Terrence Malick has been the best-kept secret in American cinema for almost 40 years. The director of "Badlands," "Days of Heaven," "The Thin Red Line" and "The New World" is familiar to film buffs but mostly unknown to the general public, which knows him, if at all, as the man who took a 20-year hiatus between pictures and doesn't do interviews for any reason, ever.
Malick's public profile finally seems to be on the rise, thanks to the impending debut of his fifth movie, "The Tree of Life." The epic domestic drama, which plays the upcoming Cannes Film Festival and opens in North America May 27, has sparked interest out of proportion to the modest profile of its director. Is this the result of a stunningly beautiful trailer, or the public's collective hunger for an auteur who is original and mysterious enough to supplant the late, great Stanley Kubrick? Who knows? In any case, it's an excellent time to assess the worth of Malick's four previous features. There are major retrospectives underway at the Los Angeles County Museum of Art and at the Museum of the Moving Image in Queens -- where I will be introducing screenings of Malick's movies this weekend and for whom I have also created a video essay about his extraordinary 1978 film, "Days of Heaven," embedded below.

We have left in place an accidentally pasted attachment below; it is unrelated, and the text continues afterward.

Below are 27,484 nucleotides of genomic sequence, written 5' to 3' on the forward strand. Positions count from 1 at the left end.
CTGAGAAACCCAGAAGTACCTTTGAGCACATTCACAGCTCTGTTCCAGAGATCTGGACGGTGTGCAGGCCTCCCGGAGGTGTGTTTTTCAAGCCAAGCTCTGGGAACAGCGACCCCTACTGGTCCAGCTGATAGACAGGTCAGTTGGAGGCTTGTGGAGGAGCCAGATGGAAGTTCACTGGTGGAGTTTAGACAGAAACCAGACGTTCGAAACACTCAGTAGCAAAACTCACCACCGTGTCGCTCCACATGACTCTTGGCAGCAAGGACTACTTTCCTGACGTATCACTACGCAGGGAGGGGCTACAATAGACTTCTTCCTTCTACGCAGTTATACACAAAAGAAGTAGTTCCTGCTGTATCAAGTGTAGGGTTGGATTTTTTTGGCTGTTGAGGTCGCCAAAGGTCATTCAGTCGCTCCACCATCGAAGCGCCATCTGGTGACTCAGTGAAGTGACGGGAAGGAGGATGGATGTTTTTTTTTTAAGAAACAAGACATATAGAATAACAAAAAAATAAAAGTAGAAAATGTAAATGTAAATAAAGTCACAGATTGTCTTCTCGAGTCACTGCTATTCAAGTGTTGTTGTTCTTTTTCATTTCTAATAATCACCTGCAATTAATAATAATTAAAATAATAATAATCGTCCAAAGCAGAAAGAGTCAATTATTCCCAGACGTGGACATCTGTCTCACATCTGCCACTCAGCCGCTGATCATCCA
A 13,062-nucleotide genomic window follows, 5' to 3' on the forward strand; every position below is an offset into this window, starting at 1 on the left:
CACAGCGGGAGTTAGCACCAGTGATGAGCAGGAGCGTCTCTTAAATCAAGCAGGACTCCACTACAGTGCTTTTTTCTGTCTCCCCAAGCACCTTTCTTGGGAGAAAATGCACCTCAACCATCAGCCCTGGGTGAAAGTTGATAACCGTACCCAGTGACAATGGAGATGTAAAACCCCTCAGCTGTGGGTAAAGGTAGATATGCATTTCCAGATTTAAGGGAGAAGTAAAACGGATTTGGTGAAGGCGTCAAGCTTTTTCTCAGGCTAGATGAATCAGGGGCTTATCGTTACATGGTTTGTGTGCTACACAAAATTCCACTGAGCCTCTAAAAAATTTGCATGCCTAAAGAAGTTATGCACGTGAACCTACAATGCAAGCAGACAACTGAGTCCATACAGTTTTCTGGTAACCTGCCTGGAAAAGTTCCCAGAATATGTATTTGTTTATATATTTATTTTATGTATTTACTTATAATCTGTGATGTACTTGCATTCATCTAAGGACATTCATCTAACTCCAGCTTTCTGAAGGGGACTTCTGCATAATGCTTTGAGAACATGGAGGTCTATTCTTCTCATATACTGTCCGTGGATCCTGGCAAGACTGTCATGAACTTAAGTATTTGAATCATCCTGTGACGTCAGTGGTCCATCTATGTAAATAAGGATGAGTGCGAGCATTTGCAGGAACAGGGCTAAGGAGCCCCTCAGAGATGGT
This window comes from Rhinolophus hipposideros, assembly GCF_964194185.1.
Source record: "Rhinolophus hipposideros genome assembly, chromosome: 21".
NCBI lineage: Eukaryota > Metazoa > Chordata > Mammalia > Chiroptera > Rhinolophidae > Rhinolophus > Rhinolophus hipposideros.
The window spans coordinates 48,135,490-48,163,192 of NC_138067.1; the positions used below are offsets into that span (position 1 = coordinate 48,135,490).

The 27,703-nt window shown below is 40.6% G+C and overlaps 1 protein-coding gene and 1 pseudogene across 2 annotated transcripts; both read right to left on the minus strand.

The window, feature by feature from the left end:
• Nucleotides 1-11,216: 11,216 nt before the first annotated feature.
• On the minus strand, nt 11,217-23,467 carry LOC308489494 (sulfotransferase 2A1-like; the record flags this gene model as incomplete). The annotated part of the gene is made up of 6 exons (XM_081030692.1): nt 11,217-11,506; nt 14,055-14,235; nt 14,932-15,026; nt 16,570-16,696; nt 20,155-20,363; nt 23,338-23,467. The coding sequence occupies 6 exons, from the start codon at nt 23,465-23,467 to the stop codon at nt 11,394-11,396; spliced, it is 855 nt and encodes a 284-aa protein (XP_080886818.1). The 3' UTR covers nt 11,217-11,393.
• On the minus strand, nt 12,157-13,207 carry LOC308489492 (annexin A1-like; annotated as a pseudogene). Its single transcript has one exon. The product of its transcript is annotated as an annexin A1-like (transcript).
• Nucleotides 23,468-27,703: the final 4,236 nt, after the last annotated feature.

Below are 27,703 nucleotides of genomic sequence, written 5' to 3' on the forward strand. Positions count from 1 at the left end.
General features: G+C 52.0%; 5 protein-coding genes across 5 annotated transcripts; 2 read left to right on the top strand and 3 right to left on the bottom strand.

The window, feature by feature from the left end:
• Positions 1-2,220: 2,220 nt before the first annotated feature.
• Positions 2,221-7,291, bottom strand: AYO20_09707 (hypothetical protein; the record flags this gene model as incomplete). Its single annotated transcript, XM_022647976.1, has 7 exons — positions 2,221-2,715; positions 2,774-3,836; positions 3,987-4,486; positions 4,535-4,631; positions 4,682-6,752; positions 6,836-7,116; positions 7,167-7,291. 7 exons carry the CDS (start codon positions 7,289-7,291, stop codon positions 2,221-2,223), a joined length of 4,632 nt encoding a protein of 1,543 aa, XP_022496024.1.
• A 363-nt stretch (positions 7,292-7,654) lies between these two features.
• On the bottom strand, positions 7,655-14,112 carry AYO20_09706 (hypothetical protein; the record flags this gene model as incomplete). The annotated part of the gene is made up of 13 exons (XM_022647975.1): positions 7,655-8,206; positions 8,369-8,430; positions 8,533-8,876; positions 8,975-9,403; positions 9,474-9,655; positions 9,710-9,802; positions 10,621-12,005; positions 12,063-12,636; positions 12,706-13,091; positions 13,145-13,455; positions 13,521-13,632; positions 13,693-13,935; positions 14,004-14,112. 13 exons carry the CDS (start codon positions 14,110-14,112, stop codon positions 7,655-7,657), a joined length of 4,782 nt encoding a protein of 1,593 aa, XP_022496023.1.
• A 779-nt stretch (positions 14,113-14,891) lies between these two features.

Here's a Terrence Malick slide show spotlighting a few of the more notable instances of his vision influencing other filmmakers. Feel free to add your own Malick-esque films in the Letters section. Or we can just talk Malick; I'm always game for that.